I don’t usually rant on this blog. But well, here I am. (Ok, maybe I rant here more than I’d like to admit.)
You know what I’m sick of? I’m sick of all these anti-wedding, anti-marriage Huffington Post esque articles (“Let’s Ban All Weddings”) about how weddings have gotten out of hand. Ok maybe they have, I recognize that. It is kind of weird that there are 37 wedding related shows on television. And that people spend $15,000 on a dress, but that’s still their choice.
I am sick and tired of the media writing me off as a “bride who only wants to wear a pretty dress for a day, and doesn’t want to be a wife”. Of course I don’t know flip about marriage, I’m not married yet. But at the slightly-less-than 6 month mark of my engagement, I’ve spent the last 8 months before now deliberating long and hard what I want my marriage to look like. I’ve sat through hours of counseling with my fiance, we’ve talked at length what we want our lives to look like in 5 years, 10 years, 15 years. Where will we spend holidays? What about technology in the bedroom? What do we consider acceptable with friends of the opposite sex? We’ve discussed raising children – we’ve contemplated what having teenagers will be like, curfew or not? What age do they get cell phones? How do you address the sex talk? We haven’t come to any grand conclusions, but they are topics we’ve discussed. So yea, I get a little offended when someone makes the off hand gesture that young marriage is all about the ring. Or the dress. Or the wedding videography. My marriage is intended to be a sacrament. That’s what it’s really about. I’m in this for the long haul and to think otherwise defeats the purpose for me.
Of course it’s scary – it’s terrifying. I’m not exactly plowing forward thinking, “I’ll never, ever encounter difficulties in marriage because we’re saints!” I know we’re not saints. But I’ve surrounded myself with some pretty awesome couples I look up to and gain encouragement from. And as my mom likes to tell me “You can’t know what you don’t know. So just keep going and do your best with what life hands you.”
I think the point of marriage is to genuinely care for someone the way God cares for us. Ok fine, we get as close as we can for being human. That’s why growing a family is so interconnected with marriage because it is also an impression of God’s love on earth. Being a mother or father, ideally, represents the most selfless love we can experience. When it comes to executing it, we’re not perfect. But hey, that’s where reconciliation comes in.
I’ve let the wedding planning really slow to a near halt in the last month with exams and pre-production for my film. I’m not proud to say this – but we’ve been sending out Save the Dates over the last 3 months and still haven’t gotten them all out. My wedding is going to be a classy affair, don’t fear, but I haven’t gone bridezilla because I have other things going on in my life than my wedding. I don’t have time to fret over flower arrangements. The cake? It’ll be vanilla or something. Some might argue that I shouldn’t have planned a wedding while I was still in school, but I knew I wanted that. I knew I didn’t want to wait a year after graduating to dedicate simply to wedding planning. I’m 23, I’m not getting any less busy any time soon.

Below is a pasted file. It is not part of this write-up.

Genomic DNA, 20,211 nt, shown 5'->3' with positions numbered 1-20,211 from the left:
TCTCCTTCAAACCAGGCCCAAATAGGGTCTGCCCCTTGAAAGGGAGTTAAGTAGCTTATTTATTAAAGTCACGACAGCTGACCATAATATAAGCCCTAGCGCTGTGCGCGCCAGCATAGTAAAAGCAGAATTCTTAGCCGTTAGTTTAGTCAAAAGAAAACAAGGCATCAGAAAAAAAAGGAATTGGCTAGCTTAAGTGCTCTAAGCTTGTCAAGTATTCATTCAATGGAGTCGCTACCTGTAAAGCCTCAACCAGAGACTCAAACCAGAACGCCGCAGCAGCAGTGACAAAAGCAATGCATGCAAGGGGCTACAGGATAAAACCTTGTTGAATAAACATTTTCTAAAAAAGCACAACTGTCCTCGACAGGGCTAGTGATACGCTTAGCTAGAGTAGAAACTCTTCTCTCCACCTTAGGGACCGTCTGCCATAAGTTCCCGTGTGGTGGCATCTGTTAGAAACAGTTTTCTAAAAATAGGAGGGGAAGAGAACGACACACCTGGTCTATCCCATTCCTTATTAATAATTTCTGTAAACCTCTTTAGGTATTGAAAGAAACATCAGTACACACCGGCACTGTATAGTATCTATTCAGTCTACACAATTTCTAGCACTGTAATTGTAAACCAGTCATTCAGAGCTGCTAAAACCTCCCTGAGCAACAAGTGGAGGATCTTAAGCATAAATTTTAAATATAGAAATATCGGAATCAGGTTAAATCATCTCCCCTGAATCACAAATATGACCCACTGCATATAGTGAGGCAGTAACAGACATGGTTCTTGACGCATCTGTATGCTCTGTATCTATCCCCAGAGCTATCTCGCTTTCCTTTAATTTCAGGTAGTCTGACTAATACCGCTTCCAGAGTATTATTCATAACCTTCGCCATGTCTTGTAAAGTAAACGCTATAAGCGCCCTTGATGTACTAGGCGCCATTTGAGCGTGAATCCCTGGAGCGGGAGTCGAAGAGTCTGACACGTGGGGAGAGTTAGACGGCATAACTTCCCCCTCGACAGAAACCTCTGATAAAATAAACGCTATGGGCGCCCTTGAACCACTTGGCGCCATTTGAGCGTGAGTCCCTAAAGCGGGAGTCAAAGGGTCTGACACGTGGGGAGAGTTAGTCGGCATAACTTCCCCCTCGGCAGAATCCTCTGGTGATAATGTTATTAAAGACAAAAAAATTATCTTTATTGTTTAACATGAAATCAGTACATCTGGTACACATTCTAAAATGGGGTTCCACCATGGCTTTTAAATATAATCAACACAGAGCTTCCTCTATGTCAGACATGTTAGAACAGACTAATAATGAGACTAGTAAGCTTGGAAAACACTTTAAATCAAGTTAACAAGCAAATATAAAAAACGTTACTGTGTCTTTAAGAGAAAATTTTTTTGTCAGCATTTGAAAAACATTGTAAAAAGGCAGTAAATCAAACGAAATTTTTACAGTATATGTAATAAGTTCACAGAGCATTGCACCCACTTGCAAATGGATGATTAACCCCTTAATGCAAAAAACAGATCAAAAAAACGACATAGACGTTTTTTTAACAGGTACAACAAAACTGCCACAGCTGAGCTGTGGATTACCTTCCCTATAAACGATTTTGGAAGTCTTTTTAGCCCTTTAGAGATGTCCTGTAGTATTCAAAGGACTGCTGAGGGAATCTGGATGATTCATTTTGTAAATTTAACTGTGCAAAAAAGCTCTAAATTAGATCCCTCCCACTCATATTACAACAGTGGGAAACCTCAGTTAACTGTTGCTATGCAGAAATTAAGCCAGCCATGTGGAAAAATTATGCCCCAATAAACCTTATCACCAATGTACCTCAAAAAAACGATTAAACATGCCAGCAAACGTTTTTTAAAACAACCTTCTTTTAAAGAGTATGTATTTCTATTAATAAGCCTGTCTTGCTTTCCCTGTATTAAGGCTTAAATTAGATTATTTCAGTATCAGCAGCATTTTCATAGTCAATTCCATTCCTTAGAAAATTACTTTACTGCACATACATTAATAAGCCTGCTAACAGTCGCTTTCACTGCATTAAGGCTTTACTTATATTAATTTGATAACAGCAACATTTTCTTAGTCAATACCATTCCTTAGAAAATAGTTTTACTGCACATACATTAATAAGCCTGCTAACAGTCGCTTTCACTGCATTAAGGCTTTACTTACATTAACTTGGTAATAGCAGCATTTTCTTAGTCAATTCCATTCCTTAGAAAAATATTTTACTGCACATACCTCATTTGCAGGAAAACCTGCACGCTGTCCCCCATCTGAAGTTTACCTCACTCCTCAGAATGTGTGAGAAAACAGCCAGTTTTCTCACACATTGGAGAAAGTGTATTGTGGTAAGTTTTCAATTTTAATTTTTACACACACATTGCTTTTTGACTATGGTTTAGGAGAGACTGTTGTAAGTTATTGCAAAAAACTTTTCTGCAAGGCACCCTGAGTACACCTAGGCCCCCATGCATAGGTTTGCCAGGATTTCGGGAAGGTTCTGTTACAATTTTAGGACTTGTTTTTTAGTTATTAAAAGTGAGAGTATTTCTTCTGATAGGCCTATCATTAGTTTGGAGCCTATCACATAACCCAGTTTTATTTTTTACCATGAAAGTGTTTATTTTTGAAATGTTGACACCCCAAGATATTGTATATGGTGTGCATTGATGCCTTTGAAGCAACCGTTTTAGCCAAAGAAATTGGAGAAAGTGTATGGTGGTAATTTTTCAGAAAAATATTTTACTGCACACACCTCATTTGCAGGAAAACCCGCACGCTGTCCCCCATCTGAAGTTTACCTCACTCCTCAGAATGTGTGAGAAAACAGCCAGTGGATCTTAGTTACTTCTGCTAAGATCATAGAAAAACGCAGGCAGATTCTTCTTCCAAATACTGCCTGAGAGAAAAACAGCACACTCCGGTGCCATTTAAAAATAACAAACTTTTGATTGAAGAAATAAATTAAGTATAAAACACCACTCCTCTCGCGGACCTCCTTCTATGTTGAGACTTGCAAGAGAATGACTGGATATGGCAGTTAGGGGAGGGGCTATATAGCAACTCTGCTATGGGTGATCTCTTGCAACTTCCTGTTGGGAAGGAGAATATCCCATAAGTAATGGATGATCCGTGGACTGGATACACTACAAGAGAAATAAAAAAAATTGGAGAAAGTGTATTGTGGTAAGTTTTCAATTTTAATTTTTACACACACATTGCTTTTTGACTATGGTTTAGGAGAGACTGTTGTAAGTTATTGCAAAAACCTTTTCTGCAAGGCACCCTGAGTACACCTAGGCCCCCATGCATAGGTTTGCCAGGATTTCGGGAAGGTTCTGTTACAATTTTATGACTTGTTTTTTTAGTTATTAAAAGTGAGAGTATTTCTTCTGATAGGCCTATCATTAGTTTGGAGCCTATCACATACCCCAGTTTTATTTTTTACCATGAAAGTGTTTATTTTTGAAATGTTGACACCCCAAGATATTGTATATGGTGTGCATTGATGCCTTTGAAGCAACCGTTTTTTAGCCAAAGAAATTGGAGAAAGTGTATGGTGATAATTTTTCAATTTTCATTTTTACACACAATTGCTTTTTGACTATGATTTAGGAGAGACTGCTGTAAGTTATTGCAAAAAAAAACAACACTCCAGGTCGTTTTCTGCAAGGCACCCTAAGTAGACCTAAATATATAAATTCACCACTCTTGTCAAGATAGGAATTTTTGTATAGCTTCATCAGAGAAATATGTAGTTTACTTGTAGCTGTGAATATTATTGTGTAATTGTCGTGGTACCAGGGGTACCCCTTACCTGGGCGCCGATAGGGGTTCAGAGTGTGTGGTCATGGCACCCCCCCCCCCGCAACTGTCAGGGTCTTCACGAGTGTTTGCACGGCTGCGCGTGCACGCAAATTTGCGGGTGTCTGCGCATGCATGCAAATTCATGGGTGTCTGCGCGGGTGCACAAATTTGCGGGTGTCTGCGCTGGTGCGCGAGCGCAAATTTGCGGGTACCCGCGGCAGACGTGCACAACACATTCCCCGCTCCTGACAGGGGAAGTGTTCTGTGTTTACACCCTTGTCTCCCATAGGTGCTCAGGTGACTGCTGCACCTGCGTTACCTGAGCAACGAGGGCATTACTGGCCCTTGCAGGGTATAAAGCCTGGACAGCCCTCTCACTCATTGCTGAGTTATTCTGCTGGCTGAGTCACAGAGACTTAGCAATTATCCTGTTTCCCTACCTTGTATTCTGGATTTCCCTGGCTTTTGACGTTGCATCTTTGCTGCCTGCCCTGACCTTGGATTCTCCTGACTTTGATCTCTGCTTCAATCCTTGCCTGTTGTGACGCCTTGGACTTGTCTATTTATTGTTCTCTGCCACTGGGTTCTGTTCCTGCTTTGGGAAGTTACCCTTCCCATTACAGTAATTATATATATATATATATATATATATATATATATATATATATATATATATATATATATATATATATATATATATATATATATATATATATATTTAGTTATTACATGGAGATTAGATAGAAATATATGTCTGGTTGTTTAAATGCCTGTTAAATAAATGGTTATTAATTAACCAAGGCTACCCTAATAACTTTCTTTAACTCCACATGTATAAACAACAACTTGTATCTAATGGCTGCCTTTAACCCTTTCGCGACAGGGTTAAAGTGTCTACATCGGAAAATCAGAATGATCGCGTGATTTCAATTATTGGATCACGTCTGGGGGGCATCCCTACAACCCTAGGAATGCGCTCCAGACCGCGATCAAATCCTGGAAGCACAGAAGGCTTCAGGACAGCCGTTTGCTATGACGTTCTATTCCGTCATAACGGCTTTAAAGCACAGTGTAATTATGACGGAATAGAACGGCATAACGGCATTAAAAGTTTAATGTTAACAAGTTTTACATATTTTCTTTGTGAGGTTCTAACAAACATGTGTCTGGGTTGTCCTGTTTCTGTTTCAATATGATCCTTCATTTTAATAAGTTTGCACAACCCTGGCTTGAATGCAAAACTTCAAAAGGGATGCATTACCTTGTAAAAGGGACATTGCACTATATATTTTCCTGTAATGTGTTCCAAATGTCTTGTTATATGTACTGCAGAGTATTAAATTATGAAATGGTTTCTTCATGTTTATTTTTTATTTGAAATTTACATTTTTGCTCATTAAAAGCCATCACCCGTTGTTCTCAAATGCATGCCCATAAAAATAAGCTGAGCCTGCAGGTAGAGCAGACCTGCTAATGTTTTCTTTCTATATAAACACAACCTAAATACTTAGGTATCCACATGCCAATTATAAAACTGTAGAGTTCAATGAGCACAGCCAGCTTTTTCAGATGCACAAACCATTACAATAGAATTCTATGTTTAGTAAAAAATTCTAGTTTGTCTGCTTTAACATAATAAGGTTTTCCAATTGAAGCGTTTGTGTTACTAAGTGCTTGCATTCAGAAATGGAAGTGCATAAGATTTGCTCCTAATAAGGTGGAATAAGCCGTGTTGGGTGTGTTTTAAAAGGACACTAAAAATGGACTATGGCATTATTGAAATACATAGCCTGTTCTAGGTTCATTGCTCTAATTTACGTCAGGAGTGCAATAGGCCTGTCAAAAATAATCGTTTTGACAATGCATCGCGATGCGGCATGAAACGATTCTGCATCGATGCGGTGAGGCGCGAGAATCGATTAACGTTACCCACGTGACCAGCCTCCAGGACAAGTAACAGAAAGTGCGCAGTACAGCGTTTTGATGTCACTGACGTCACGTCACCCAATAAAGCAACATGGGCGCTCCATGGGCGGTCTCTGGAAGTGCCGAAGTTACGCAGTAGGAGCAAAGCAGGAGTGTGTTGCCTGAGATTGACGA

So yea. I’m sick of this bitter nobody-should-get-married internet movement, because to be honest, my generation is already terrified of getting married. On the one hand, people are spending their life savings on confetti and candle centerpieces. But on the other hand, I see my generation is scared straight that their 5 year relationship isn’t long enough to get married because according to Cosmo, 7 years is the perfect relationship before getting engaged. While that may be the case for some, I think many people aren’t giving a long, hard critical look at their individual, personal relationships because we’re being foddered by the fear all the media purports. Which is that there’s this perfect formula for a perfect relationship – and guess what, I’m here to tell you, there isn’t one. There is no insurance for relationships, unless you consider a pre-nup. Besides, since when does the media have anything valuable to say about marriage? The secular, commercial world would love nothing more than for our marriages to fail. Unhappiness equates to feeling vulnerable and insecure, which leads to buying things to correct that feeling.
The only thing you can do is pray to God every night you’re on the right track.
At least, that’s what my pre-cana counselor said.
In fact, those were some of her first words when we first started seeing her. She said “Forget all the advice except for this – you’re only ever going to figure it out by figuring out what works for you. So forget the books, forget the formulas, stop comparing and looking at other relationships, find what works for you and go with it. If you don’t, you’ll be miserable.”
Ok I’m done ranting.